How should a person with cardiac problems prepare for travel by car, airplane or ship?

Travel is generally safe for people with heart disease - provided they stay within prescribed areas of activity, rest, medication and diet, according to Dr. Richard Levin, associate professor of medicine at New York University Medical Center.An estimated 17 percent to 20 percent of all Americans suffer from some form of cardiovascular disease, ranging from hypertension to atherosclerosis. And heart disease remains the leading cause of death of Americans both at home and traveling abroad. Determining the advisability of travel for people with heart disease should be made on an individual basis.

"If someone has had a heart attack and is not used to exercising, a trek through the mountains would not be recommended," Levin said.

In some instances a cardiac patient may be advised to postpone or curtail travel plans. "We would not advise air travel, for example, for someone who recently underwent heart surgery," Levin said.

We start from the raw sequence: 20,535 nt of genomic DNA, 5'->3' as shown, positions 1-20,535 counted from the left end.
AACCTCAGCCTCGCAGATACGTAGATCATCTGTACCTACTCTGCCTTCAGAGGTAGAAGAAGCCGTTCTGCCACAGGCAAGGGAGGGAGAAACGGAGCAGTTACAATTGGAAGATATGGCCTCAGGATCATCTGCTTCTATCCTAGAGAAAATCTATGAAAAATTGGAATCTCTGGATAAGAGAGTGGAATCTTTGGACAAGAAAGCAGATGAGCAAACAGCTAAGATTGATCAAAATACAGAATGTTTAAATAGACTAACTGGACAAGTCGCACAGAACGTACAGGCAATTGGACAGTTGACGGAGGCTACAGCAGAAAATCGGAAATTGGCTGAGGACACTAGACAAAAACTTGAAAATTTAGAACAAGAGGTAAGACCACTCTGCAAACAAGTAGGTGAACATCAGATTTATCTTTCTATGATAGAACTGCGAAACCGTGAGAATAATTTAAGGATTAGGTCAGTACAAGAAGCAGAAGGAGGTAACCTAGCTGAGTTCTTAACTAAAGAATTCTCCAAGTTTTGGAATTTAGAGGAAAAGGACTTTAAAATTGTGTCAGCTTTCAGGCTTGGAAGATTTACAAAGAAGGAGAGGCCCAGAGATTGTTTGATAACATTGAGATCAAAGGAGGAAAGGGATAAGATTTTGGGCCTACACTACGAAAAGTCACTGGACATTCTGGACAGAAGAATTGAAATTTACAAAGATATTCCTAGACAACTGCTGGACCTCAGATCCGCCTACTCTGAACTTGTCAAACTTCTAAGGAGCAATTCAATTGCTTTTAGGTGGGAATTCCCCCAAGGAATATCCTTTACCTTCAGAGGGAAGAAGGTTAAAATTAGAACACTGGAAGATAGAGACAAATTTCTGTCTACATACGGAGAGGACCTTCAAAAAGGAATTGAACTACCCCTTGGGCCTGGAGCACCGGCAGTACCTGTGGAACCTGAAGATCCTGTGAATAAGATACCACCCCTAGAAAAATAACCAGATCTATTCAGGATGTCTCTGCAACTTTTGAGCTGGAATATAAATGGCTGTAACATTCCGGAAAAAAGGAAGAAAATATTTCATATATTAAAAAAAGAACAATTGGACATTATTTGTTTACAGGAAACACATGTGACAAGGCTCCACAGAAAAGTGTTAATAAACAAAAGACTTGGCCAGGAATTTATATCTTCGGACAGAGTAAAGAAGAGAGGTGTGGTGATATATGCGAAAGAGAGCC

As a plane ascends or descends, he explained, gases within body cavities expand and contract in response to changes in air pressure and may affect the healing of recent surgical wounds.

While traveling by car, especially if one is the driver, caution is appropriate for anyone with a history of heart disease. Studies have shown an increased incidence of physical and emotional stress in people with heart disease while driving.

Any sign of fatigue or anxiety is reason to take a break. If one is driving, plan to stop fairly frequently and stretch; if you remain fatigued, stay the night where you are rather than press on to your destination.

Levin said people with heart disease should find out before leaving on a trip how to prevent or treat such common travel-related ailments as jet lag, motion sickness and, particularly, traveler's diarrhea. The discomfort of the ailment and the dehydration that can result may put stress on the cardiovascular system and cause dangerously elevated pulse rates.

Standard preparations for anyone with a chronic medical condition also apply to people with heart ailments:

- A pre-trip physical examination and a physician's letter documenting the diagnosis and listing all required medications.

- A set of generic prescriptions for all needed medications, and enough medications to last the planned trip plus one week.

- A form of medical identification and travel health insurance

- And, if traveling abroad, a list of English-speaking doctors along the route.